LegalOrganizing for innovation

10 Innovation Management Dilemmas for Law Firms

For senior management of law firms, here are 10 innovation management dilemmas. Do you know how to address each of them? We will provide hints, but know that some answers will lead to more questions. However, solving these 10 dilemmas will help you build a great and innovative law firm.

Innovation management dilemmas for law firms

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1. Is innovation a one-trick pony or a series of successes in your firm?

Waiting for innovation opportunities to arise, and then letting them mature by themselves, is similar to training a pony for a single trick at a one-time event, which is certainly not the most effective and efficient approach. Manufacturing firms use Research and Development (R&D) units to ensure opportunities emerge and are adequately explored. However, law firms are not manufacturers. Research shows that R&D units may not even be beneficial for innovation in law firms, but research also shows that a structured approach is required to innovate efficiently and effectively. What processes does your firm have in place to drive innovation and new business development?  How many promising opportunities are currently getting lost or lead nowhere despite the best of intentions?

2. Should innovation be planned or enabled?

Does your strategic plan contain areas to be explored and, if so, have you assigned these areas to certain partners and associates? Probably not, which is a good thing. Professionals like to operate autonomously, so enabling and guiding employees who have a drive to act upon their innovative ideas is more effective than imposing ideas upon them in a top-down manner. They will be much more passionate for having conceived of the idea themselves, and committed to following it through as far as possible.

3. Is innovation seen as an opportunity for success or a risk of failure?

The possibility of failure makes many partners hesitant to approve the exploration and development of novel ideas. Indeed, many innovations fail and there is no guarantee of success. In your firm, in the case of failure who will be blamed—the innovation champion or management? If the attempt fails, will the inventor be allowed to try again? Though realistically, how bad a thing can failure be in human or financial terms? Organizations are often unfairly harsh towards innovation failure, even though the damage is truly minor. The financial burden can be easily managed and controlled, since new services in the pilot stage can be discontinued at any time. Ethics committees can be tasked with evaluating the impact of proposed innovations, but will their actions be perceived as roadblocks that prevent the development of other innovative ideas? Or will they take on the role of stimulating critical thinking and challenging inventors to improve their ideas to ensure that the level of risk is an acceptable one to the firm at large? In sum, are your employees given sufficient opportunities to innovate and learn from their failures?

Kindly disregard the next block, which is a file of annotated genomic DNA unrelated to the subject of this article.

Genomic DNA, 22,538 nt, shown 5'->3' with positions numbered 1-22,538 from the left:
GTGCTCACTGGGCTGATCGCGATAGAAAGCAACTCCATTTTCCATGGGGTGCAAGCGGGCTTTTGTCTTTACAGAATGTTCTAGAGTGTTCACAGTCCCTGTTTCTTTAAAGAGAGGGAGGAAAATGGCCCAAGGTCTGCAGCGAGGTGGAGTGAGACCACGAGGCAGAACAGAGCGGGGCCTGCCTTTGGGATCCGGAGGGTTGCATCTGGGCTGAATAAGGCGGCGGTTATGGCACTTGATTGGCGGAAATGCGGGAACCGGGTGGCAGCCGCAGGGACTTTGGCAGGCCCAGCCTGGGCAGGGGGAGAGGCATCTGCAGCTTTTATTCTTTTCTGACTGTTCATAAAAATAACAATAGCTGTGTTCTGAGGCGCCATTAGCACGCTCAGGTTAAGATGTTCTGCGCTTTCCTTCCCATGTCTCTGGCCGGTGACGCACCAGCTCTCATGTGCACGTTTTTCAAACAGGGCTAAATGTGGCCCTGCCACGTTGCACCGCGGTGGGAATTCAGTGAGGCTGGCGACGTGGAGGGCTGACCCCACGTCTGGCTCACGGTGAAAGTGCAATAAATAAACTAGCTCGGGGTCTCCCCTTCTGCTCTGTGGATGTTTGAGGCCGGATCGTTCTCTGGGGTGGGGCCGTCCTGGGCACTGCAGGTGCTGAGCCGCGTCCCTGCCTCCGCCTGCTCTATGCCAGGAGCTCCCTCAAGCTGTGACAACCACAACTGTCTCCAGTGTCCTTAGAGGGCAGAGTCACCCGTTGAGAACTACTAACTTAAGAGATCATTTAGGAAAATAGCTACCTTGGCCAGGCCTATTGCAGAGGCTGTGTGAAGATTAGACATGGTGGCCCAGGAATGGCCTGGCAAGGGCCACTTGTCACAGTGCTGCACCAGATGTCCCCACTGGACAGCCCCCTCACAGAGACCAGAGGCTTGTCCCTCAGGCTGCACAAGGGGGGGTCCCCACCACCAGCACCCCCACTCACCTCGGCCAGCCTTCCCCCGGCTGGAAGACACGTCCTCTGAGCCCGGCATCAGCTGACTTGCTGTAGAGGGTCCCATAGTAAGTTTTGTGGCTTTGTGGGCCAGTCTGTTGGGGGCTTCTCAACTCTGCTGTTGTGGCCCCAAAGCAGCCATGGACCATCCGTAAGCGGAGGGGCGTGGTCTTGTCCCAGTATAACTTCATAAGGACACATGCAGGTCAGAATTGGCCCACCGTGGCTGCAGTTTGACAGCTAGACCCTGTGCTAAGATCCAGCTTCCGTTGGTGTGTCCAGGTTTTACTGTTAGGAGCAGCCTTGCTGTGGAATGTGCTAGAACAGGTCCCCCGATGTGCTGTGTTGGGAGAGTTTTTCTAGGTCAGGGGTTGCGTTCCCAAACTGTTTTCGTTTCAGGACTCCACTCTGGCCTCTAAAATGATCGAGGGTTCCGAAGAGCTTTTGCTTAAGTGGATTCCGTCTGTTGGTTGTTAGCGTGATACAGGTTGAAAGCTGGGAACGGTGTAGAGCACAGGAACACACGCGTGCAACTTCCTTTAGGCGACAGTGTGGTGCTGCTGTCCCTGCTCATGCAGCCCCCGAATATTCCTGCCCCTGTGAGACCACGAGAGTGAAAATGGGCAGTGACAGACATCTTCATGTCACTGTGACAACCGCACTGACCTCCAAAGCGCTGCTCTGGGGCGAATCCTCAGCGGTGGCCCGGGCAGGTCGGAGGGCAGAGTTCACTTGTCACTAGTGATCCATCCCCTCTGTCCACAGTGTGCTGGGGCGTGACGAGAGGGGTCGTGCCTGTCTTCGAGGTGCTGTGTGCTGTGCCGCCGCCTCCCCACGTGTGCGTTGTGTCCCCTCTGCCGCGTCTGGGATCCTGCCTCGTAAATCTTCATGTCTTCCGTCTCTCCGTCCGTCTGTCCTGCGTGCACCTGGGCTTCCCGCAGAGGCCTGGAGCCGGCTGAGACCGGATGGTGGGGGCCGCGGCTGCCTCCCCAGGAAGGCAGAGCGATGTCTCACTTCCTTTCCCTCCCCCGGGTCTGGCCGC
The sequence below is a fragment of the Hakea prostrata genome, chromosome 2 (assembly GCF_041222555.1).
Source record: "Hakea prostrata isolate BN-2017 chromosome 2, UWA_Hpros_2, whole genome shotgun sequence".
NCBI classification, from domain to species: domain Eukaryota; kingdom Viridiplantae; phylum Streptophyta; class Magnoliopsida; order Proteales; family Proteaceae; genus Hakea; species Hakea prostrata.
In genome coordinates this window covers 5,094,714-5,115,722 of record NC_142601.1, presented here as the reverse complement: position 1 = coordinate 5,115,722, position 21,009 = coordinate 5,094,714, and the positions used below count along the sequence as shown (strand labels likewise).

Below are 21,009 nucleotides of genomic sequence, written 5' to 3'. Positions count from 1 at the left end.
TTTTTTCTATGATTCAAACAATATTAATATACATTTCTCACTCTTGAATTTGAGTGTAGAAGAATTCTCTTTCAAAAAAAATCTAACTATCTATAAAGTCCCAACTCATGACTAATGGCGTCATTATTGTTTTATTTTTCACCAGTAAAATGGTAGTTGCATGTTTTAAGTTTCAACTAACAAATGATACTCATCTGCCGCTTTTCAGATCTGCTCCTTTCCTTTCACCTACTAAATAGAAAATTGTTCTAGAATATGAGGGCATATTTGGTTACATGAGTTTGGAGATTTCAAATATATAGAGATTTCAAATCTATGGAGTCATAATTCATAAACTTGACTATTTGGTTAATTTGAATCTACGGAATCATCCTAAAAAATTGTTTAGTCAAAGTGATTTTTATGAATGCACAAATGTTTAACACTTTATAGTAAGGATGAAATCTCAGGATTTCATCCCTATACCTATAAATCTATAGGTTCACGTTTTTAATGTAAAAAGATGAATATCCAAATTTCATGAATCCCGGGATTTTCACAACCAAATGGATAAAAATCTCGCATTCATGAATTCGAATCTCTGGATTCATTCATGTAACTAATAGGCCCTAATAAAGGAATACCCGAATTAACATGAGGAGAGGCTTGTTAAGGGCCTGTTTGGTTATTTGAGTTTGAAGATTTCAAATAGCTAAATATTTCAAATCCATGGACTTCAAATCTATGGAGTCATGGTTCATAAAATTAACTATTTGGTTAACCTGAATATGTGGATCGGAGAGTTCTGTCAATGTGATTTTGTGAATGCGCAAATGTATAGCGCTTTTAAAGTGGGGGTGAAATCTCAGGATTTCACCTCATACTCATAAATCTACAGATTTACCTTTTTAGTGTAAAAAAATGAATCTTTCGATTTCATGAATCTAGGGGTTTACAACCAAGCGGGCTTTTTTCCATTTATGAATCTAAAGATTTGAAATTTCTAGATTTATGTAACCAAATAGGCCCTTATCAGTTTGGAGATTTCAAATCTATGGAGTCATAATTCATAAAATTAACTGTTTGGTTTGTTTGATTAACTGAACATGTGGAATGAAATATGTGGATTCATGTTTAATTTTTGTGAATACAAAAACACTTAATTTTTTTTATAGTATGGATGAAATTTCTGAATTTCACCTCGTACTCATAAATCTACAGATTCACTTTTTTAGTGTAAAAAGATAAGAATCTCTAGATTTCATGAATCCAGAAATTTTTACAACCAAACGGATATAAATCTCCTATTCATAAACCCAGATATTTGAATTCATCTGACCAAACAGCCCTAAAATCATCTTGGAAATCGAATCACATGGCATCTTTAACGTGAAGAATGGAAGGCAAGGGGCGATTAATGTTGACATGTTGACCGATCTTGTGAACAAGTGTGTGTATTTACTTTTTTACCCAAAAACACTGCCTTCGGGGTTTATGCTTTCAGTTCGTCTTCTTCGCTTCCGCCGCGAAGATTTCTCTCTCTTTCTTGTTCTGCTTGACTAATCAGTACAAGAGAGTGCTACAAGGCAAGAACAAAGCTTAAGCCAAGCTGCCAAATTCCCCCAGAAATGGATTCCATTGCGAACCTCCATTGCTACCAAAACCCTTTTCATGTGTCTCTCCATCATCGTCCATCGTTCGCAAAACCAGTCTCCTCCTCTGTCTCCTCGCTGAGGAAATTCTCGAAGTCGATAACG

4. Who is innovating in your firm?

Motivated individuals can drive innovation, regardless of their rank. Yet the support they receive will need to depend on their position in the firm. Partners typically have the means it takes to innovate, but may be less motivated as they already have a successful career. Associates may have the motivation, but they are often short of time and resources as they still need to prove themselves. Does your organization have a process and a support framework that are tailored to the needs of both associates and partners?

5. Is innovation a second job?

Who is responsible for creating new business opportunities for your firm? A dedicated few? Or is it everyone’s responsibility? Do your professionals work on innovation proposals on top of their regular job, which consists of generating billable hours? Is there a way of accommodating both innovation and business development within office hours? If so, will everyone get time as well as needed training and information to do so, or will the opportunity be reserved for a select few?

6. Is innovation a career advancement, or a career killer?